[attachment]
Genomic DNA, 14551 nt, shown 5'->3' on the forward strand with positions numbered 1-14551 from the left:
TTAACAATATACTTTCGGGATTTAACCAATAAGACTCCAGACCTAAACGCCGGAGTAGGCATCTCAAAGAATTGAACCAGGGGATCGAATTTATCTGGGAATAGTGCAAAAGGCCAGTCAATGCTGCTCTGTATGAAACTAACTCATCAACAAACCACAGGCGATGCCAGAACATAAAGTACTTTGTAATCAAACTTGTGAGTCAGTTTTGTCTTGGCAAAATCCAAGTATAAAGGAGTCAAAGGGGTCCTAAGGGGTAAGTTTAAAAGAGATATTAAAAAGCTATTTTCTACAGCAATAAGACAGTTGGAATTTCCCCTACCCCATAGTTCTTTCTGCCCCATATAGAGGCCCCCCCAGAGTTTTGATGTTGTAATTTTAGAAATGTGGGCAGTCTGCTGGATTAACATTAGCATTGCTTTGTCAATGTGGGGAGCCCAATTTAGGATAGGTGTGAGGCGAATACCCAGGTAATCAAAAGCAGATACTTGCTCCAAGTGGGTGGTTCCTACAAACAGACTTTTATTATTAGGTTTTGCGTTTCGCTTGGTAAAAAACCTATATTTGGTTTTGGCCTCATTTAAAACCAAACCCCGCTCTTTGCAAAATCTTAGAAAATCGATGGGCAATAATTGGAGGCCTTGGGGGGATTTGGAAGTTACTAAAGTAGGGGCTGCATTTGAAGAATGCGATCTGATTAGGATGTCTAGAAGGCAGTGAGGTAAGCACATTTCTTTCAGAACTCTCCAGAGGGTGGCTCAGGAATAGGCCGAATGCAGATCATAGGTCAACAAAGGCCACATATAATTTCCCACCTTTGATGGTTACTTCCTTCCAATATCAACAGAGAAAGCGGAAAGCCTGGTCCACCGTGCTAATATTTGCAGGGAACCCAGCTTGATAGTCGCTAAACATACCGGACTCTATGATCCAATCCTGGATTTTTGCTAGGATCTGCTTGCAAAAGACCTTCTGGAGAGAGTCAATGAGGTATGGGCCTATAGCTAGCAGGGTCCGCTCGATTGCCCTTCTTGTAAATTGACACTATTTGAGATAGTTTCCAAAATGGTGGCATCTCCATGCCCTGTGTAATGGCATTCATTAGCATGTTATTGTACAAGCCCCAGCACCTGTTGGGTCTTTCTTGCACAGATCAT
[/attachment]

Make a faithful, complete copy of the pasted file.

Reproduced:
Genomic DNA, 14551 nt, shown 5'->3' on the forward strand with positions numbered 1-14551 from the left:
TTAACAATATACTTTCGGGATTTAACCAATAAGACTCCAGACCTAAACGCCGGAGTAGGCATCTCAAAGAATTGAACCAGGGGATCGAATTTATCTGGGAATAGTGCAAAAGGCCAGTCAATGCTGCTCTGTATGAAACTAACTCATCAACAAACCACAGGCGATGCCAGAACATAAAGTACTTTGTAATCAAACTTGTGAGTCAGTTTTGTCTTGGCAAAATCCAAGTATAAAGGAGTCAAAGGGGTCCTAAGGGGTAAGTTTAAAAGAGATATTAAAAAGCTATTTTCTACAGCAATAAGACAGTTGGAATTTCCCCTACCCCATAGTTCTTTCTGCCCCATATAGAGGCCCCCCCAGAGTTTTGATGTTGTAATTTTAGAAATGTGGGCAGTCTGCTGGATTAACATTAGCATTGCTTTGTCAATGTGGGGAGCCCAATTTAGGATAGGTGTGAGGCGAATACCCAGGTAATCAAAAGCAGATACTTGCTCCAAGTGGGTGGTTCCTACAAACAGACTTTTATTATTAGGTTTTGCGTTTCGCTTGGTAAAAAACCTATATTTGGTTTTGGCCTCATTTAAAACCAAACCCCGCTCTTTGCAAAATCTTAGAAAATCGATGGGCAATAATTGGAGGCCTTGGGGGGATTTGGAAGTTACTAAAGTAGGGGCTGCATTTGAAGAATGCGATCTGATTAGGATGTCTAGAAGGCAGTGAGGTAAGCACATTTCTTTCAGAACTCTCCAGAGGGTGGCTCAGGAATAGGCCGAATGCAGATCATAGGTCAACAAAGGCCACATATAATTTCCCACCTTTGATGGTTACTTCCTTCCAATATCAACAGAGAAAGCGGAAAGCCTGGTCCACCGTGCTAATATTTGCAGGGAACCCAGCTTGATAGTCGCTAAACATACCGGACTCTATGATCCAATCCTGGATTTTTGCTAGGATCTGCTTGCAAAAGACCTTCTGGAGAGAGTCAATGAGGTATGGGCCTATAGCTAGCAGGGTCCGCTCGATTGCCCTTCTTGTAAATTGACACTATTTGAGATAGTTTCCAAAATGGTGGCATCTCCATGCCCTGTGTAATGGCATTCATTAGCATGTTATTGTACAAGCCCCAGCACCTGTTGGGTCTTTCTTGCACAGATCAT